Like giant white serpents, two huge pipes emerge from the ground and wind their way 500 yards down Raskovoi Lane, taking over the sidewalk, arching high above side streets and gliding past balconies and windows.
This monstrosity is hated by its neighbors, but it is an essential element of Russian life: The pipes are the tip of a vast subterranean network that delivers heavily subsidized heat to every home in Moscow for just a few dollars a month.
They also are a monument to waste, inefficiency and centralization that illustrates how far the New Russia must travel to build a market-based economy. At a time when government agencies cannot even pay wages and pensions, the Moscow heating system annually consumes as much natural gas as all of France, officials say.
"All our salaries and pensions are burning up in the stoves of municipal heating stations," First Deputy Prime Minister Boris Y. Nemtsov complained shortly before he was named to his post last week by President Boris N. Yeltsin.
In Russia, central heating means something different than in the West: Here, homes, stores and offices do not have their own furnaces. Instead, Moscow's 10 million people are warmed by immense government heating plants that pump steam to radiators in every apartment, workplace and school. Individual thermostats are virtually nonexistent. The government turns on the heat at the end of October and keeps it on until early May.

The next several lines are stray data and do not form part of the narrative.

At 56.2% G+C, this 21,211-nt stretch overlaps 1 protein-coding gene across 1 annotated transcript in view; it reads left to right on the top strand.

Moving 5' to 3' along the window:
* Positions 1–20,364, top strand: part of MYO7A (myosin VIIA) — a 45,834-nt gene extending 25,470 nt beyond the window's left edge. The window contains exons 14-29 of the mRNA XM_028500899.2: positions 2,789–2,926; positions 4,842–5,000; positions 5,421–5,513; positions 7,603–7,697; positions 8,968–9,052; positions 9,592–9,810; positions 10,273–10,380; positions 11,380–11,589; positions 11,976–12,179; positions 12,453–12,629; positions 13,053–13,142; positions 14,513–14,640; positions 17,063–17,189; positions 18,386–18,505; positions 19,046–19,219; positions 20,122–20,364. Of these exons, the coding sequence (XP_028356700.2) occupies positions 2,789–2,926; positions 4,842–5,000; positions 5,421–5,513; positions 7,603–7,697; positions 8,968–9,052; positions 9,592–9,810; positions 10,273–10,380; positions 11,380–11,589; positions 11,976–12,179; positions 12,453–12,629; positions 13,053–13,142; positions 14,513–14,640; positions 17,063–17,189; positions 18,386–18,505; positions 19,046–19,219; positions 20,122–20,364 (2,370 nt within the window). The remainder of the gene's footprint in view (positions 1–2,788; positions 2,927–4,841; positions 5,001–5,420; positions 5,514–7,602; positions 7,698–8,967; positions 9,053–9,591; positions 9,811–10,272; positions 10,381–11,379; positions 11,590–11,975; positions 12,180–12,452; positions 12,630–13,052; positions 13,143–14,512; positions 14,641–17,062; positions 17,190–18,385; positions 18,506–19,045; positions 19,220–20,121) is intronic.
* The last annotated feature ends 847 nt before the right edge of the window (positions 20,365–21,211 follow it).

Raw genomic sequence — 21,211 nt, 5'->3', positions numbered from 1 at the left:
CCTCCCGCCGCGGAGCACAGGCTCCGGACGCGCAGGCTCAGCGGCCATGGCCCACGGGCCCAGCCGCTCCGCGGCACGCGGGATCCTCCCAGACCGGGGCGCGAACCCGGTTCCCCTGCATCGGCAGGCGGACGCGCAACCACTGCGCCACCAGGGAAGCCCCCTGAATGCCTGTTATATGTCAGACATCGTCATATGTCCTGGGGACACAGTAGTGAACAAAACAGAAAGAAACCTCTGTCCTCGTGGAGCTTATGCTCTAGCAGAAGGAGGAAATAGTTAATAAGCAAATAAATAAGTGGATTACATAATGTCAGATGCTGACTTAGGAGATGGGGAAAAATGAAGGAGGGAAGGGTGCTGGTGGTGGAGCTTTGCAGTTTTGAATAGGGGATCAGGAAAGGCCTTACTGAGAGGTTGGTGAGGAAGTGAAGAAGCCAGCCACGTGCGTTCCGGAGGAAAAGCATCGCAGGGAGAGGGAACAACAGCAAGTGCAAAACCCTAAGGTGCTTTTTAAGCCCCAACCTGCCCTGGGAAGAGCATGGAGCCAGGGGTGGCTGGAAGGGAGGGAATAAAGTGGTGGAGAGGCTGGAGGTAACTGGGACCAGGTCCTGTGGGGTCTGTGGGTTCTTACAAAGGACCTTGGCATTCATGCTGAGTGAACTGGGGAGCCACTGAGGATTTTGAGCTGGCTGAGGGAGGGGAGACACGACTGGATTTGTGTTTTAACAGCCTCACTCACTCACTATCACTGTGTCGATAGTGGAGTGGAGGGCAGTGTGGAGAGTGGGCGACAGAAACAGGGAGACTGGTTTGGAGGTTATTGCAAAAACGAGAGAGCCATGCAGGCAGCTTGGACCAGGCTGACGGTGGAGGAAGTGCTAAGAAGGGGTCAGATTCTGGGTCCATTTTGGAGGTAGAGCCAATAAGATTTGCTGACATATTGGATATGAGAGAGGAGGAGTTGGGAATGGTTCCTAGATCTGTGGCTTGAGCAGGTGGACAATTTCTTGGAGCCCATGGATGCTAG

The level of indoor heat is set for all of Moscow by a few anonymous administrators.
The temperatures are capricious, leaving some residents to shiver while others swelter. When Muscovites get too hot, they simply open their windows to let the heat escape even in midwinter, giving little thought to energy conservation.
"At the beginning of winter, they wait to turn up the heat very late and you freeze," said Julia Biryukova, 20, whose balcony overlooks the exposed plumbing on Raskovoi Lane. "Then sometimes they turn up the heat so high you feel like you're in a sauna."
With indoor temperature swings of more than 20 degrees Fahrenheit, many residents would like to be able to control the heat themselves, but they acknowledge that few Russians would be willing to pay the enormous cost of conversion.
In addition to heat, the system produces some of Moscow's electricity and all of the city's hot water. Adding to residents' inconvenience, the hot water is shut off for at least a month every summer for maintenance.
Some of Moscow's new buildings are being constructed along Western lines with their own furnaces, thermostats and water heaters. But retrofitting the entire city to give people control over their comfort would cost billions of dollars.
When the system was first built in the Stalinist era of the 1930s, it was a great socialist improvement that eliminated the burning of coal and gave many residents reliable heating for the first time.
During the Soviet era, prices were kept artificially low, and heat cost only a few cents a month.